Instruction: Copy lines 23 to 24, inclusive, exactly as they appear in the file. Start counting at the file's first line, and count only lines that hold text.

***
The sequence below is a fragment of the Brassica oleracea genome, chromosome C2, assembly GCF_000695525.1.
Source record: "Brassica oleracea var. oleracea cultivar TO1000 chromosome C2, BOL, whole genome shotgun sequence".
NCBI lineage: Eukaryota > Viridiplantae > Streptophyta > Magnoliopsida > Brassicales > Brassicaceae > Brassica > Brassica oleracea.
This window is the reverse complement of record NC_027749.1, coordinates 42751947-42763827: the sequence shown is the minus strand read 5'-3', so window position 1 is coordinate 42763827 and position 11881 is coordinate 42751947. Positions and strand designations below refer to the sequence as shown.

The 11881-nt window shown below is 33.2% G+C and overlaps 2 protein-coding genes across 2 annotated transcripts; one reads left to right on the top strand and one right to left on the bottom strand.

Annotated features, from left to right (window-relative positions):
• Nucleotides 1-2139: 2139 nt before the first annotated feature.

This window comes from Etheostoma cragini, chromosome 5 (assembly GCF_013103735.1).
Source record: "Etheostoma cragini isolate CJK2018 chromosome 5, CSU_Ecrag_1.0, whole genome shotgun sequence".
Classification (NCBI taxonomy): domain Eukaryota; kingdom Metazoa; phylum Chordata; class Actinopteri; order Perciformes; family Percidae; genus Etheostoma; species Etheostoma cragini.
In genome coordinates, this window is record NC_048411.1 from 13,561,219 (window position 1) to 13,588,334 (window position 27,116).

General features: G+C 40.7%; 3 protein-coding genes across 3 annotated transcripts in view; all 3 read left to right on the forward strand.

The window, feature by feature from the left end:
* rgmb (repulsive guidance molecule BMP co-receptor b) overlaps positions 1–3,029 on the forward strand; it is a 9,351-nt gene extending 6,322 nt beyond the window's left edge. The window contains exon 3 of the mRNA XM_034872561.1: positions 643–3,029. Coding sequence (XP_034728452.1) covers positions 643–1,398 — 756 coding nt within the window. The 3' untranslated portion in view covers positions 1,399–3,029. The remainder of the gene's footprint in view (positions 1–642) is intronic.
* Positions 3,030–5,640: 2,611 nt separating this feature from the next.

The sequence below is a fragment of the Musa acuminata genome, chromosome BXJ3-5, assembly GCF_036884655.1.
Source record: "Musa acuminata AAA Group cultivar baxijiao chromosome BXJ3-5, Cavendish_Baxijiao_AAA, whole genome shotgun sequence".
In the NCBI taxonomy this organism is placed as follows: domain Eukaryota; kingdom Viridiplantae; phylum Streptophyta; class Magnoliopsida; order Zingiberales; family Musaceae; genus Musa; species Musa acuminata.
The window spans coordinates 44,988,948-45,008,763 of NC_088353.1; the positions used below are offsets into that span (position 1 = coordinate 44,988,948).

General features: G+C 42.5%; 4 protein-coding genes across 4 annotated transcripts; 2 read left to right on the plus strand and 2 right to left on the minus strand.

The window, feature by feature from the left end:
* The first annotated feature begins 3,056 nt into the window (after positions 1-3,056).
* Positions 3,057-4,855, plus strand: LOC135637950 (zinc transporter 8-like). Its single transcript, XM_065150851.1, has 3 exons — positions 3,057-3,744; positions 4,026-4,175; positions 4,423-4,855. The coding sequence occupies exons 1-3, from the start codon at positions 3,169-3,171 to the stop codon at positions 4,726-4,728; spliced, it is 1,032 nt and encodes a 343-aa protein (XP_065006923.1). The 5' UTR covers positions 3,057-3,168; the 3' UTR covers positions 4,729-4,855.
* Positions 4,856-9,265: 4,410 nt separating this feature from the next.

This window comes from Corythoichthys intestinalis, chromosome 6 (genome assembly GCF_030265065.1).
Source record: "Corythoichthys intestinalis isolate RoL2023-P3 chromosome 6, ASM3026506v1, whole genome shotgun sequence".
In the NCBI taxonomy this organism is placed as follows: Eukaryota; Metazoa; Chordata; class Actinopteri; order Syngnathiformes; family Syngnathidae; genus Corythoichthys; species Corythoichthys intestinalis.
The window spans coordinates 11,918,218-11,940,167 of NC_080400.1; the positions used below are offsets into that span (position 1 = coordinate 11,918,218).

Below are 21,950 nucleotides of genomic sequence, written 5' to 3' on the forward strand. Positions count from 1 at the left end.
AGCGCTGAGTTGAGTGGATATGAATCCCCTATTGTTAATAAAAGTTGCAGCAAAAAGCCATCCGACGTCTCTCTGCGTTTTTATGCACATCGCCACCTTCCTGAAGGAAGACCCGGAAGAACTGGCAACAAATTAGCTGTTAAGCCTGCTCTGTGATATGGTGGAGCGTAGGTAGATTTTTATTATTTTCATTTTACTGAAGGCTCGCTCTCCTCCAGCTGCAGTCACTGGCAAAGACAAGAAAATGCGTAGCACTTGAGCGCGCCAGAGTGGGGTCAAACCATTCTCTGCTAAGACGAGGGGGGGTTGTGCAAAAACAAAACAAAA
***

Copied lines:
* Positions 3,057-4,855, plus strand: LOC135637950 (zinc transporter 8-like). Its single transcript, XM_065150851.1, has 3 exons — positions 3,057-3,744; positions 4,026-4,175; positions 4,423-4,855. The coding sequence occupies exons 1-3, from the start codon at positions 3,169-3,171 to the stop codon at positions 4,726-4,728; spliced, it is 1,032 nt and encodes a 343-aa protein (XP_065006923.1). The 5' UTR covers positions 3,057-3,168; the 3' UTR covers positions 4,729-4,855.
* Positions 4,856-9,265: 4,410 nt separating this feature from the next.